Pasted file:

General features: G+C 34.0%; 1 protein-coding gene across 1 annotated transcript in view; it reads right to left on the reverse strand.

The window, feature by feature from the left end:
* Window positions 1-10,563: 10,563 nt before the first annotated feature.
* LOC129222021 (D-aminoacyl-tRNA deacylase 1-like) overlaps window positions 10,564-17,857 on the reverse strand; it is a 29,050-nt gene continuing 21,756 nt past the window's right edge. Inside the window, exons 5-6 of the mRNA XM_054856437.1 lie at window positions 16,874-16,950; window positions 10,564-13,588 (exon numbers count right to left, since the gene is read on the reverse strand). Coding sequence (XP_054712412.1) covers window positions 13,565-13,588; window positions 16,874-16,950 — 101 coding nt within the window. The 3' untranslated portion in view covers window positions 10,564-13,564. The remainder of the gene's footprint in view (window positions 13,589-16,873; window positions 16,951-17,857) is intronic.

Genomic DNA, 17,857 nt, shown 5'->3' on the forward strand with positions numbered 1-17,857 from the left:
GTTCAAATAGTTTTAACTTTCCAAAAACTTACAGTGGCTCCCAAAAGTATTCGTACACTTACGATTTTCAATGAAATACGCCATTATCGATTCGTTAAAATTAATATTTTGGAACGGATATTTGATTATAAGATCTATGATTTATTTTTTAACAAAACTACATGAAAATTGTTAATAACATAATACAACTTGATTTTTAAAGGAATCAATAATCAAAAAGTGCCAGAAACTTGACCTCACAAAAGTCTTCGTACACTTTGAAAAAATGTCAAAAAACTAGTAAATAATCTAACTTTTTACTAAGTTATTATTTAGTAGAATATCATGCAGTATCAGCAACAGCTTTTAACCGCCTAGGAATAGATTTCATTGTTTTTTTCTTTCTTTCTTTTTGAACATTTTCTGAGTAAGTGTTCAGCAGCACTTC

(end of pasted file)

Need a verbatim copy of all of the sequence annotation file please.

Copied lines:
General features: G+C 34.0%; 1 protein-coding gene across 1 annotated transcript in view; it reads right to left on the reverse strand.

The window, feature by feature from the left end:
* Window positions 1-10,563: 10,563 nt before the first annotated feature.
* LOC129222021 (D-aminoacyl-tRNA deacylase 1-like) overlaps window positions 10,564-17,857 on the reverse strand; it is a 29,050-nt gene continuing 21,756 nt past the window's right edge. Inside the window, exons 5-6 of the mRNA XM_054856437.1 lie at window positions 16,874-16,950; window positions 10,564-13,588 (exon numbers count right to left, since the gene is read on the reverse strand). Coding sequence (XP_054712412.1) covers window positions 13,565-13,588; window positions 16,874-16,950 — 101 coding nt within the window. The 3' untranslated portion in view covers window positions 10,564-13,564. The remainder of the gene's footprint in view (window positions 13,589-16,873; window positions 16,951-17,857) is intronic.

Genomic DNA, 17,857 nt, shown 5'->3' on the forward strand with positions numbered 1-17,857 from the left:
GTTCAAATAGTTTTAACTTTCCAAAAACTTACAGTGGCTCCCAAAAGTATTCGTACACTTACGATTTTCAATGAAATACGCCATTATCGATTCGTTAAAATTAATATTTTGGAACGGATATTTGATTATAAGATCTATGATTTATTTTTTAACAAAACTACATGAAAATTGTTAATAACATAATACAACTTGATTTTTAAAGGAATCAATAATCAAAAAGTGCCAGAAACTTGACCTCACAAAAGTCTTCGTACACTTTGAAAAAATGTCAAAAAACTAGTAAATAATCTAACTTTTTACTAAGTTATTATTTAGTAGAATATCATGCAGTATCAGCAACAGCTTTTAACCGCCTAGGAATAGATTTCATTGTTTTTTTCTTTCTTTCTTTTTGAACATTTTCTGAGTAAGTGTTCAGCAGCACTTC